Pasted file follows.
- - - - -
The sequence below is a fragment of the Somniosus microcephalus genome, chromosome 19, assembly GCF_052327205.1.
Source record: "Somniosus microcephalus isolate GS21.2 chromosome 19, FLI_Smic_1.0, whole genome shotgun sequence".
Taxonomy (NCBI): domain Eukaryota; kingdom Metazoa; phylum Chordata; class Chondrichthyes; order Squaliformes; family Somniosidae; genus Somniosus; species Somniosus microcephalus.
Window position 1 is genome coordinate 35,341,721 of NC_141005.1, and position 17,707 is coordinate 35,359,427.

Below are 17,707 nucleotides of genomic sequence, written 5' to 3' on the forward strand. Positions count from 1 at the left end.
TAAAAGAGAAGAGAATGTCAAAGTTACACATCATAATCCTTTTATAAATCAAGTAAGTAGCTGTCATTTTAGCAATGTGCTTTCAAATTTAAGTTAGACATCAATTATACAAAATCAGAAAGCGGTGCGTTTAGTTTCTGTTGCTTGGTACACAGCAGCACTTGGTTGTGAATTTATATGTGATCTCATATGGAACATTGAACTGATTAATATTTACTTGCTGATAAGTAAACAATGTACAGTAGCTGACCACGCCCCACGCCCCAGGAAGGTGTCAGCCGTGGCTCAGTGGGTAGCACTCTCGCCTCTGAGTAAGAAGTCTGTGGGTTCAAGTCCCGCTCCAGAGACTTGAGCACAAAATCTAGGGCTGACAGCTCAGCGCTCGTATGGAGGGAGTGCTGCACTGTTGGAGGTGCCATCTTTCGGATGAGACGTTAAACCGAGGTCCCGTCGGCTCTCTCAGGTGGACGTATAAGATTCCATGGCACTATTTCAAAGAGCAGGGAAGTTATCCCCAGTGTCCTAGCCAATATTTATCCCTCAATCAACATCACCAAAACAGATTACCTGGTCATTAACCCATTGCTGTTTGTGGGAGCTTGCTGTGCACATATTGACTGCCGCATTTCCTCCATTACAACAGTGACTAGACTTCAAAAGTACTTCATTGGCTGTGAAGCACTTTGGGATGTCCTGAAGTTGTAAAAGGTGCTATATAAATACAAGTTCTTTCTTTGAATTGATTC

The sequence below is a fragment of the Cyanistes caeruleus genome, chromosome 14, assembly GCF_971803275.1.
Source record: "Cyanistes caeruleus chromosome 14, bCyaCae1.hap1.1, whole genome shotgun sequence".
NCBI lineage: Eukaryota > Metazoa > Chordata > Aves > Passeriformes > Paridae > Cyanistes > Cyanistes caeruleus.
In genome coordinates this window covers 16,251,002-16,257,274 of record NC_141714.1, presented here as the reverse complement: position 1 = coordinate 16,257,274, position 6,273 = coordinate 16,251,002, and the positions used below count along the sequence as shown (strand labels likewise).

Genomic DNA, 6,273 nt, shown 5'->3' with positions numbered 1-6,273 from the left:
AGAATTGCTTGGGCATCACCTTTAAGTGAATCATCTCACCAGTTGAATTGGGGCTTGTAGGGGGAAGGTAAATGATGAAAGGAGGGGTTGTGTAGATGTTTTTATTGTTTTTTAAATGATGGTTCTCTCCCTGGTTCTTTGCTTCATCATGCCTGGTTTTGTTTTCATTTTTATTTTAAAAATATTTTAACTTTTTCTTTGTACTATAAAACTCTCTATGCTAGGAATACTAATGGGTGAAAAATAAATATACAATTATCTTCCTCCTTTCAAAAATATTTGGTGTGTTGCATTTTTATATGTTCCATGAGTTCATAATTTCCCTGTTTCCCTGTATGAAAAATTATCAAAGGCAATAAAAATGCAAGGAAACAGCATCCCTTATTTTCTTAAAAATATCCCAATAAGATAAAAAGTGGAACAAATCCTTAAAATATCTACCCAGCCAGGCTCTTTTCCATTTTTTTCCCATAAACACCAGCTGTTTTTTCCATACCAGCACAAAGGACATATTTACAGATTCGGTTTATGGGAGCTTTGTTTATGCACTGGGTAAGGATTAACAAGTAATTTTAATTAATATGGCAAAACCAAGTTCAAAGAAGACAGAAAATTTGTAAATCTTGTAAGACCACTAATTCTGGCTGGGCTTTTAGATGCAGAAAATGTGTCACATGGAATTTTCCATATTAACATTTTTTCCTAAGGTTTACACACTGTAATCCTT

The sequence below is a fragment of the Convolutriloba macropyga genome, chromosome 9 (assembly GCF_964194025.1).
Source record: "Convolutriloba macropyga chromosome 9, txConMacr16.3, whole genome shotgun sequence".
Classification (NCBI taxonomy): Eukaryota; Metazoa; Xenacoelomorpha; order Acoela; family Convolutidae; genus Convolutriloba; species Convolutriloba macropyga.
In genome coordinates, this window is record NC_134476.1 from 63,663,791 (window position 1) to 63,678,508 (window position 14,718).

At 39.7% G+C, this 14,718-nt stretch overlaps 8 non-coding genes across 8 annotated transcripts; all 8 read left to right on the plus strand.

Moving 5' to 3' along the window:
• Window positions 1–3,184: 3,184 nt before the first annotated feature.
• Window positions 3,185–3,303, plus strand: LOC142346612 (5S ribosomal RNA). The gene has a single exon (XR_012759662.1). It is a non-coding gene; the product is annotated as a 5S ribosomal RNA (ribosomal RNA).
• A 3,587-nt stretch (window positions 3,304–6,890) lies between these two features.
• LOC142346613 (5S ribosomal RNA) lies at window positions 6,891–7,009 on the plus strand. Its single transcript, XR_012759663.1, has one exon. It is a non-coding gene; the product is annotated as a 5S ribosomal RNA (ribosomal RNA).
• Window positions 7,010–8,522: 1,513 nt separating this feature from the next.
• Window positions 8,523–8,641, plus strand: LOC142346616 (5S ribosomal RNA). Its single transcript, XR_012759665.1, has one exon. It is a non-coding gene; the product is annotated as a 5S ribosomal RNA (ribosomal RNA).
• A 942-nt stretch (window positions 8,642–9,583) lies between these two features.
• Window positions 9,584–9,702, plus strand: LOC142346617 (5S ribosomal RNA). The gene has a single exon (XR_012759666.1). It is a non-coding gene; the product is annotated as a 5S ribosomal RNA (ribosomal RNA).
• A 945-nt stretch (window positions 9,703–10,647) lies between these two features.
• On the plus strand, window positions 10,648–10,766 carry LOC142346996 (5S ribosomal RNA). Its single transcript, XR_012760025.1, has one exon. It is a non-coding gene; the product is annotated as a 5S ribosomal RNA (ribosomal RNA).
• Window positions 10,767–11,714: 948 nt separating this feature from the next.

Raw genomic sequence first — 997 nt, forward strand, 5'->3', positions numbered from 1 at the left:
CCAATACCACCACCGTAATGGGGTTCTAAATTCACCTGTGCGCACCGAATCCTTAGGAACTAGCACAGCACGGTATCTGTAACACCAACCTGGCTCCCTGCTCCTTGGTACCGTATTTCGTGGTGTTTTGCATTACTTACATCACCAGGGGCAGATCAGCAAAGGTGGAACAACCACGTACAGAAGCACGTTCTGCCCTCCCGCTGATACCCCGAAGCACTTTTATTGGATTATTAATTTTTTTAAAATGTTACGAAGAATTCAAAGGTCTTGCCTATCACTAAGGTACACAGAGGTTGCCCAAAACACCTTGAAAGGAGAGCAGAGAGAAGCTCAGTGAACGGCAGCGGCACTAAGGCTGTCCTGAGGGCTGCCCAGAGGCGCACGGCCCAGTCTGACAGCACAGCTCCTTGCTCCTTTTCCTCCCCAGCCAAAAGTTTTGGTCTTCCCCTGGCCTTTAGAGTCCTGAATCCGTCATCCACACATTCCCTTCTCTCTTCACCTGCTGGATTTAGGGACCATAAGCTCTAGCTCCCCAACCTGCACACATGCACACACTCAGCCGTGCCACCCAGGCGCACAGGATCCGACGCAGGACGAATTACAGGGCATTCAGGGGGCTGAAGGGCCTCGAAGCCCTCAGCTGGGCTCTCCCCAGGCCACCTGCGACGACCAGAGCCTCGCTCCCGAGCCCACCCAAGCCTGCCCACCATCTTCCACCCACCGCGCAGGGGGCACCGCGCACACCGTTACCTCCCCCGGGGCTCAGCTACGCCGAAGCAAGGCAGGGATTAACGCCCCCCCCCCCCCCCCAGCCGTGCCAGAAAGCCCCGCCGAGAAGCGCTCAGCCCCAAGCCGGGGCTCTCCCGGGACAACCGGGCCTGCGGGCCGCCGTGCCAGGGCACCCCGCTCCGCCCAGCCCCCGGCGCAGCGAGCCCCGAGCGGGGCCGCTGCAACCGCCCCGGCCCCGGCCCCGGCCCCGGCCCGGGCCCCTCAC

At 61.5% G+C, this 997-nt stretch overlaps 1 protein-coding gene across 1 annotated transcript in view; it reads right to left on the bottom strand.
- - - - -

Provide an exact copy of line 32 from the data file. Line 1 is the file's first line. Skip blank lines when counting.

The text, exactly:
At 61.5% G+C, this 997-nt stretch overlaps 1 protein-coding gene across 1 annotated transcript in view; it reads right to left on the bottom strand.